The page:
Expression – Use the current value of an expression as your target condition. This will, for example, let you use a comparison of the current values of two different devices as your trigger condition. See the Expressions page if you want to learn more about expressions.

Variable – Use the value of one of your variables as your target condition. You can create variables of various different types in the ‘Variables’ section of EZLogic. You can also use the ‘Save Output’ feature of a HTTP/NuCAL meshbot action to fetch and store dynamic values to a variable. See the Variables page for more information.

Functions

Functions are additional conditions that you can add to a trigger to modify how it behaves.

FOR – The trigger only activates if your condition remains true for the length of time you specify. For example, a door must remain unlocked for 3 minutes before sending out an alert notification. See the FOR page if you want more help with this.

REPEAT – The trigger only activates if your condition is true multiple times during a set time-period. For example, a security camera only starts recording if a motion sensor is tripped 3 times in 30 seconds. See the REPEAT page if you want more help with this.

FOLLOW – Temporarily keep the state of a trigger at ‘true’, even when its conditions have become false. For example, to keep a hallway light switched on for 3 minutes when a motion sensor detects movement, even if the person stops moving. See the FOLLOW page if you want more help with this.

PULSE – Lets you run actions which repeat at an interval of your choice based on whether or not the trigger is true. For example, you want Alexa to issue voice notifications every 3 minutes if your front door is left open. See the PULSE page if you want more help with this.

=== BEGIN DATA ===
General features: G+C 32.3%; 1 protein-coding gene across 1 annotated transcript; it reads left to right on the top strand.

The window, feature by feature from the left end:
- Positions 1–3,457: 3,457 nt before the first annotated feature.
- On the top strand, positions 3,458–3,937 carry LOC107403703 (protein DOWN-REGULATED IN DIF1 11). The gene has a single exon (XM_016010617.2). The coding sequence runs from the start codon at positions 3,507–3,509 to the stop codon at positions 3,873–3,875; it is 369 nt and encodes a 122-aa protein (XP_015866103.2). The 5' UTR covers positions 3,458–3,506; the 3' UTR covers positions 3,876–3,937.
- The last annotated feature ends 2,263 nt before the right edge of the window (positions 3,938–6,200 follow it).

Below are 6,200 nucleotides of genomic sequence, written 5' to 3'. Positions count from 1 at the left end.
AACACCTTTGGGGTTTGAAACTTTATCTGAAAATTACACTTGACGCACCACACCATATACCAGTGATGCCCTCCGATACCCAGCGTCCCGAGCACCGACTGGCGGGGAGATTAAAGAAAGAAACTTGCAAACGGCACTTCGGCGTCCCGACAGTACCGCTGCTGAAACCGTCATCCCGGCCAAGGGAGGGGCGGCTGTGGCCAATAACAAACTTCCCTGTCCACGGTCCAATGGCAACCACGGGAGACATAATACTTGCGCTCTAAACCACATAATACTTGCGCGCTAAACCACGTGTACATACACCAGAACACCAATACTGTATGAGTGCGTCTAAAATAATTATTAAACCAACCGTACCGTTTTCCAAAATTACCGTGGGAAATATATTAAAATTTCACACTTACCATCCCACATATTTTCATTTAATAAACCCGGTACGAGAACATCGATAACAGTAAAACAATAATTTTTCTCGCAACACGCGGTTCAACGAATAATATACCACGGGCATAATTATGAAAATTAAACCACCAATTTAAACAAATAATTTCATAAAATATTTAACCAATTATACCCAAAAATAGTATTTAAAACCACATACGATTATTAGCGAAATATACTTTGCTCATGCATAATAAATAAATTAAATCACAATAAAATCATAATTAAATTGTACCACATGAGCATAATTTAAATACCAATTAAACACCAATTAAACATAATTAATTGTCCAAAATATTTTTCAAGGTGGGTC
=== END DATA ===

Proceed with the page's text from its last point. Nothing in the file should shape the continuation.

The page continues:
LATCH – Locks a trigger at true indefinitely once its condition becomes true. It will remain true until the trigger is reset. For example, you have a trigger which activates when a dynamic variable hits a certain value, but you don’t want the trigger to become false (and stop the action) if the variable changes. See the LATCH page if you want more help with this.

Trigger Groups

Trigger groups allow you to better organize, visualize and logically connect your trigger conditions. This lets you create more complex triggers which target very specific situations.

  • The relationship between all groups in a set is determined by the uppermost operator group in the trigger set.
  • You can create a new group by clicking the ‘Add Group’ button at the bottom of the trigger interface. You can then link the triggers within the group with the operator of your choice.
  • You can create nested groups by clicking the ‘Add Group’ button inside the group itself. You can then link the sub-groups with the operator of your choice, and the triggers within the sub-groups with yet another operator.
  • NOT is a complement to, rather than a substitute for, operators like ‘AND’, ‘OR’ or ‘XOR’. You can apply NOT to individual triggers and groups, but can’t use it to establish the relationship between triggers and groups.

Why use a trigger group?

  • Functionality. You can only connect individual triggers with a single operator – either ‘AND’, ‘OR’ or ‘XOR’. While this is fine for a simple or two-trigger scenario, you can run into problems if you want a more nuanced trigger set with three or more conditions. Groups let you connect multiple triggers together with various operators as required by your task.
  • Organization. In complex scenarios, groups let you consolidate the many triggers for an action in a single place. Without them, you’d have to create separate meshbots with different trigger-actions to accomplish the same overall task.

To illustrate, let’s look at an example task:

Requirement — Play music in the living room between 8 PM and 11 PM on weekdays, between 7 PM and 11.30 PM on weekends, and between 7 AM and 9 AM in the morning every day UNLESS the television is switched-on or the house-mode is ‘Vacant Mode’.

When split into conditions, the example above has eight different triggers to consider. Without groups, you’d only have one operator to link them all:

  1. Weekdays
  2. 8 PM — 11 PM
  3. Weekend
  4. 7 PM — 11.30 PM
  5. Every Day
  6. 7 AM — 9 AM
  7. TV off
  8. Vacant Mode off
  • You can’t ‘AND’ them all together because many items are mutually exclusive. For example, it is never both a weekday and a weekend at the same time. Similarly, you couldn’t use ‘OR’ because the ‘everyday’ condition would overrule everything else and make the music play non-stop. XOR is a non-starter as it is literally impossible for only one of the date/time conditions to be true at any given time.
  • Your only other option is to set up and run three different meshbots, each with the same action of ‘Play music in the living room’: